Monday, August 04, 2008
Fixing Bridges the Smart Way
From James Baughn of Bridgehunter.com:
Now that we've reached the one year anniversary of the Minneapolis bridge disaster, it's not hard to find politicians and newspaper columnists lamenting the sorry state of the country's infrastructure. They all say the same thing: We need to spend more money!
Unfortunately, almost everybody wants to spend money on the wrong thing: replacement instead of maintenance. Even if enough money could be found to replace all of the nation's structurally deficient bridges, it wouldn't take long before these shiny new bridges fell into disrepair again.
There's no real incentive for highway departments to properly maintain their bridges. The bridges that are in the worst shape get top priority for federal replacement money, so it's actually in the best interest of local governments to allow bridges to become structurally deficient so they can cash in. It's a race to the bottom to see who can score the lowest rating.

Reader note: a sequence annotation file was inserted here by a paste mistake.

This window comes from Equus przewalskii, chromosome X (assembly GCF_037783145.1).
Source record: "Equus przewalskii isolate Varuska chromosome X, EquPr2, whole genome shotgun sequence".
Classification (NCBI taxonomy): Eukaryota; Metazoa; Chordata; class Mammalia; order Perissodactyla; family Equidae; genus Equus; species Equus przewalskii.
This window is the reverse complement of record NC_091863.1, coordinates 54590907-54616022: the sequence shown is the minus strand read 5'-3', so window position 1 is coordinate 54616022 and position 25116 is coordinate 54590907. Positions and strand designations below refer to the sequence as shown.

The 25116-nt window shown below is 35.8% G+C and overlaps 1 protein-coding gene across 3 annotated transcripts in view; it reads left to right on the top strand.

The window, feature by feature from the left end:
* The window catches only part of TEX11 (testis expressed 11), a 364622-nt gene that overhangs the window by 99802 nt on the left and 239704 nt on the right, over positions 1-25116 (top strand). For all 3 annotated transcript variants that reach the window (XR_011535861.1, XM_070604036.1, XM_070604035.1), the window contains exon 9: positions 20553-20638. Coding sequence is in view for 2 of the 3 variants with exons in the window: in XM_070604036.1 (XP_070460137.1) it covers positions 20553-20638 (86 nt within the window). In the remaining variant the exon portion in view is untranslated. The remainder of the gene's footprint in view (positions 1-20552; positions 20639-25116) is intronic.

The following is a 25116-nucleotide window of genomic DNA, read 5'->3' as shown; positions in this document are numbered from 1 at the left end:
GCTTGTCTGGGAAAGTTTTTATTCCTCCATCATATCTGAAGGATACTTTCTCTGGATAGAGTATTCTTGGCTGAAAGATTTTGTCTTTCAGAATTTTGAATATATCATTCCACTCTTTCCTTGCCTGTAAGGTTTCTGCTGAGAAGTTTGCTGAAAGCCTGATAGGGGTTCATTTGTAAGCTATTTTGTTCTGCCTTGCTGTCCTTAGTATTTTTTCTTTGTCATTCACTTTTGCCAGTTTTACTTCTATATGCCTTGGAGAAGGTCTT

An ounce of maintenance today would be worth a pound of replacement in the future. Simple tasks, such as repainting steel beams, or clearing away salt left behind over the winter, would help extend the useful lifespan of a bridge while boosting its sufficiency rating. But the federal government does not provide windfalls for maintenance, only replacement. To make matters worse, current policy encourages the construction of Bridges to Nowhere. An old bridge that carries very little traffic, but has a low rating, will be replaced by a huge, overengineered concrete monstrosity.
Read the rest here